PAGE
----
A recently patched vulnerability in Apple’s HomeKit protocol for smart home devices wasn’t properly fixed for months, and a new blog post has revealed inner details about the security flaw.
Developer Khaos Tian claims to have discovered the vulnerability in October, according to his new post on Medium. He also said that although he quickly notified Apple about the vulnerability, the company said it was investigating the issue through November. But by the time iOS 11.2 was released in early December, as Tian writes, “they introduced a new message which makes the whole attack a lot easier.”
The security flaw, as it was, allowed unauthorized users to gain access to the unique identifiers of HomeKit devices. As Tian writes, “With those unique identifiers, remote attacker can ask HomeKit to do almost anything.” That included allowing unauthorized users to send commands without verification — this would allow malicious actors to access smart locks and garage door openers, among other devices.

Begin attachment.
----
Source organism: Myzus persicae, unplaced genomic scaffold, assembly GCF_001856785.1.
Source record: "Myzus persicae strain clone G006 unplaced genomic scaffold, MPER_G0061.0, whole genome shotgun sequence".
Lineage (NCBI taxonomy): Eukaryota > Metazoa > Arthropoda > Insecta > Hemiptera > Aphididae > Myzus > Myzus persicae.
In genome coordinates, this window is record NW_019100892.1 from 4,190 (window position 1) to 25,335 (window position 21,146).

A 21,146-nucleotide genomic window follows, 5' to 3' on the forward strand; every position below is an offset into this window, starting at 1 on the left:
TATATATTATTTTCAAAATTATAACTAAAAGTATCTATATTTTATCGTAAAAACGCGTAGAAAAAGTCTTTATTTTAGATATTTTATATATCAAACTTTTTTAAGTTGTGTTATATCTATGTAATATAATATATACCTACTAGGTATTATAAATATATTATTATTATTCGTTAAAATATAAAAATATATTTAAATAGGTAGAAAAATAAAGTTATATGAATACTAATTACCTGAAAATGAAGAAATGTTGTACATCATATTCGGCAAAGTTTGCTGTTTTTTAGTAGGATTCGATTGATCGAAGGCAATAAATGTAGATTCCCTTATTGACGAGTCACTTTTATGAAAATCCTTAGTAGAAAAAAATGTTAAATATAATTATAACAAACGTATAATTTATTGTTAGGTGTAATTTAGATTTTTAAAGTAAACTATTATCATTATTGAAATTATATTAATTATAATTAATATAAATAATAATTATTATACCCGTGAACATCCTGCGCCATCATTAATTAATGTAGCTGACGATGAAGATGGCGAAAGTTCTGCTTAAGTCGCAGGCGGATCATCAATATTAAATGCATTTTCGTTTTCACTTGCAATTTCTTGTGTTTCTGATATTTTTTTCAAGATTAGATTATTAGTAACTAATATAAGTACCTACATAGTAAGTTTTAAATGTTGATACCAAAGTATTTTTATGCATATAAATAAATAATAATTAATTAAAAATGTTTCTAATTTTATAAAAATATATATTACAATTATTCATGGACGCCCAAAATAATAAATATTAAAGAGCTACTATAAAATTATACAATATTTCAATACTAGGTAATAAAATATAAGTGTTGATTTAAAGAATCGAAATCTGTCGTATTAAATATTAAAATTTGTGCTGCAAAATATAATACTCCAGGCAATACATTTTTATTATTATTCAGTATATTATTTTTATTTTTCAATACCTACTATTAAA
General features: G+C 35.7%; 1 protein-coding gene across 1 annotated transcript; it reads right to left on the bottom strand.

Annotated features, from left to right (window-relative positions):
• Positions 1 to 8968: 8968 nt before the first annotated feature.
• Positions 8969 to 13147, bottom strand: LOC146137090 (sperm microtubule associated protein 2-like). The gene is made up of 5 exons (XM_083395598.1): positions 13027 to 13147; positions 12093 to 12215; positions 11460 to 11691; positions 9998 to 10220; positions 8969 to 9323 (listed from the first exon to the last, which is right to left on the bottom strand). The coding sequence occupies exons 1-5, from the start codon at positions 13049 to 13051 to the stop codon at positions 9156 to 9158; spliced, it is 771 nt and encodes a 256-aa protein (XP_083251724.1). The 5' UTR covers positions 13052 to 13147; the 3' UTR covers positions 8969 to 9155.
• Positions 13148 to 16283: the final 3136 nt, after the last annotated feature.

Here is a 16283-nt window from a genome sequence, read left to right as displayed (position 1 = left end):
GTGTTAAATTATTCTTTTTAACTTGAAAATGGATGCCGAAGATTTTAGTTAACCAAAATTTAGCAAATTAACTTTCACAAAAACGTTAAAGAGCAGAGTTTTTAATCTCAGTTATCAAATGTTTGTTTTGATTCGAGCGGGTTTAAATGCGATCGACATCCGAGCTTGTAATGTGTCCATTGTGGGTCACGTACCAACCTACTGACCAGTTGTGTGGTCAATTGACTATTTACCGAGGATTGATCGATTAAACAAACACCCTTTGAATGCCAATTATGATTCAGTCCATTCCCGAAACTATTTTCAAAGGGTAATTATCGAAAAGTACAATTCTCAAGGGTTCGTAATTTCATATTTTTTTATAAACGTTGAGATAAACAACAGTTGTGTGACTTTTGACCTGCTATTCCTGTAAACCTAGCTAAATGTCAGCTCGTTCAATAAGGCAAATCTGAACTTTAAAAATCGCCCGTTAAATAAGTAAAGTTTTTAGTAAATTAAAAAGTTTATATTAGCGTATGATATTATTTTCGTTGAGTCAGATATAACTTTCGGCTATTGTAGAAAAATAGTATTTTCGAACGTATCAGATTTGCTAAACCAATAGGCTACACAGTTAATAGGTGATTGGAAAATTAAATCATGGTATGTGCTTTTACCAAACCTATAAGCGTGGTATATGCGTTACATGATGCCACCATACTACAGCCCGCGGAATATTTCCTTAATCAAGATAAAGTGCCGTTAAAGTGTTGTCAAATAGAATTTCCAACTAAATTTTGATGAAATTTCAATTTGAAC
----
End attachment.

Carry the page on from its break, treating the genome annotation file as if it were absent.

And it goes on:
The vulnerability wasn’t patched until Tian brought the issue to the attention of 9to5Mac a few weeks ago. Apple then issued a quick fix — by disabling the ability to send HomeKit messages to other users — and then fixed the issue for good in the recent iOS 11.2.1 update.
For those interested in learning more about the security flaws, there’s plenty more detail to be found within Tian’s Medium post.
A Strike Against HomeKit
Apple’s HomeKit is a way to control compatible devices through Apple’s operating systems, and the protocol was designed to allow numerous products to work together in unison without needing a dedicated hub. (HomeKit devices can all be controlled through Apple’s Home app.)
However, HomeKit was also designed with security in mind. Many users choose Apple — and HomeKit — products based on Apple’s reputation for security, which makes this recent incident such a letdown. Tian finishes his blog post with “Hope Apple will be more careful in the future.” We feel the same way.